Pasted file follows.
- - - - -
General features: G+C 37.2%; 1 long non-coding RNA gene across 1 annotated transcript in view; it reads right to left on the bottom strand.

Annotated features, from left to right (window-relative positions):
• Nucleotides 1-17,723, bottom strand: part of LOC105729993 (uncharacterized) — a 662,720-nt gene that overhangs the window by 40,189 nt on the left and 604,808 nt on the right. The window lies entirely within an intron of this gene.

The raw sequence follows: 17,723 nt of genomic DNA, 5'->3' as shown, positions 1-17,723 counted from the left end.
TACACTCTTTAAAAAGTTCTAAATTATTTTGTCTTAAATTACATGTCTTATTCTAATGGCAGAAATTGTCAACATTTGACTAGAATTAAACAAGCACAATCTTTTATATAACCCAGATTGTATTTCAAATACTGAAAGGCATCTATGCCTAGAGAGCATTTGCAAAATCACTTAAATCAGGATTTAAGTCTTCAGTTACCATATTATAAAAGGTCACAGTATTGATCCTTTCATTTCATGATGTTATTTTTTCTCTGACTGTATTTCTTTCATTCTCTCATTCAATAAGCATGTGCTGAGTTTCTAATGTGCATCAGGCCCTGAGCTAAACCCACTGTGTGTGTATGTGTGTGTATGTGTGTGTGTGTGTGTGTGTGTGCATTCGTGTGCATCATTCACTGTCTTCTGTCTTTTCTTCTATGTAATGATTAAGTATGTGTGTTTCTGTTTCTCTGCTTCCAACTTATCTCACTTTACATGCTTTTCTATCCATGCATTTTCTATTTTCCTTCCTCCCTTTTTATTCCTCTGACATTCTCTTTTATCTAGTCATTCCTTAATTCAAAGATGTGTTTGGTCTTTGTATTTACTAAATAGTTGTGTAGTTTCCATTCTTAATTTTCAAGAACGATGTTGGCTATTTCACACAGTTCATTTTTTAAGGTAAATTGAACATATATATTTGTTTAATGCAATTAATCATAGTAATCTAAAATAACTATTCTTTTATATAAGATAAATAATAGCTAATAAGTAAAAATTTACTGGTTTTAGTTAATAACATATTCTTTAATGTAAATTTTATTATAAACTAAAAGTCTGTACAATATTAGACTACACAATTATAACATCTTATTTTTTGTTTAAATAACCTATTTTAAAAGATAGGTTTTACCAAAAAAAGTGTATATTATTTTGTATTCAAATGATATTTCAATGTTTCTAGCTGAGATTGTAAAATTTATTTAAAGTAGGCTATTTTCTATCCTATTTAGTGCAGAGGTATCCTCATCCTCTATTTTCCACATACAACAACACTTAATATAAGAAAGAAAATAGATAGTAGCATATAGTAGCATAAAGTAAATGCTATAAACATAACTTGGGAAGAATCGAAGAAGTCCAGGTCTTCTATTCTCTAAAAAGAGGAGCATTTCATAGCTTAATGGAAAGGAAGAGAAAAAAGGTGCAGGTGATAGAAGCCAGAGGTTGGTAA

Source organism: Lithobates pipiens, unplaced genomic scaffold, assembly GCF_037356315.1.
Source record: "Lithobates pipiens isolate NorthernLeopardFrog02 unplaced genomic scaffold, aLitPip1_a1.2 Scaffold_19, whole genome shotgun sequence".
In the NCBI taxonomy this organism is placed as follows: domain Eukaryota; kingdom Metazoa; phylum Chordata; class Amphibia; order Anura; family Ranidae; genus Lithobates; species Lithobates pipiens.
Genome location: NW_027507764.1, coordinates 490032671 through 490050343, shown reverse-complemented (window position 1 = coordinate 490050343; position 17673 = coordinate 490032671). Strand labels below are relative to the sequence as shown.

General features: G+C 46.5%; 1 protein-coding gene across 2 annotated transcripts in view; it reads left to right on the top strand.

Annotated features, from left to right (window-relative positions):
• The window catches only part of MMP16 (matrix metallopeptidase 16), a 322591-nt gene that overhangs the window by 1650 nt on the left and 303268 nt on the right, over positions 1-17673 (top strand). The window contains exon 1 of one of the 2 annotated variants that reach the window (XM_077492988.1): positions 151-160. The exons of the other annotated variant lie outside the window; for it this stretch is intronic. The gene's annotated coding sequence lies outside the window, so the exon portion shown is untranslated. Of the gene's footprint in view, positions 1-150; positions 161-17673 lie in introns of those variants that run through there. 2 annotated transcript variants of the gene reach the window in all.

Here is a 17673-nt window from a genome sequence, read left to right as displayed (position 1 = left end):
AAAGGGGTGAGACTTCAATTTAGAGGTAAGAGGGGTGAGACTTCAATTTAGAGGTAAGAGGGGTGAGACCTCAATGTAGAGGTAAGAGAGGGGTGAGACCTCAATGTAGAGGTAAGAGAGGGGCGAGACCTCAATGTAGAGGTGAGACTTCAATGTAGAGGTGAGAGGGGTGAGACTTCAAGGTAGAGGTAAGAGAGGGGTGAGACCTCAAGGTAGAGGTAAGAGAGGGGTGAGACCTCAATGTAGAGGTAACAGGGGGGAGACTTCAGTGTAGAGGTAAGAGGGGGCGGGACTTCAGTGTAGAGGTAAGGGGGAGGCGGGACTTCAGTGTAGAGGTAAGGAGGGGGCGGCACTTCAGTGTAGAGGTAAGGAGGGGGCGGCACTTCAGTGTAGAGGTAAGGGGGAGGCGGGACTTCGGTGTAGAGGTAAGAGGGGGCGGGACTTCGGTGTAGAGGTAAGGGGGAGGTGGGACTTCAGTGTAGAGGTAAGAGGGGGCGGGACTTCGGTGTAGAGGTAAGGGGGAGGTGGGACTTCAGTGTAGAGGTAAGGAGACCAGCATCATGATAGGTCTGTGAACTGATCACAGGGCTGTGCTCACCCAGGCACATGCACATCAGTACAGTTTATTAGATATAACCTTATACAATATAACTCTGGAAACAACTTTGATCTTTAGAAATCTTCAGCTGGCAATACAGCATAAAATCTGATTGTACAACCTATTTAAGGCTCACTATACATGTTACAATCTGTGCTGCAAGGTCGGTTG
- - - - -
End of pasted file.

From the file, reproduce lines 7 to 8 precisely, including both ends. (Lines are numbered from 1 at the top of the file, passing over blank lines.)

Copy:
Source record: "Lithobates pipiens isolate NorthernLeopardFrog02 unplaced genomic scaffold, aLitPip1_a1.2 Scaffold_19, whole genome shotgun sequence".
In the NCBI taxonomy this organism is placed as follows: domain Eukaryota; kingdom Metazoa; phylum Chordata; class Amphibia; order Anura; family Ranidae; genus Lithobates; species Lithobates pipiens.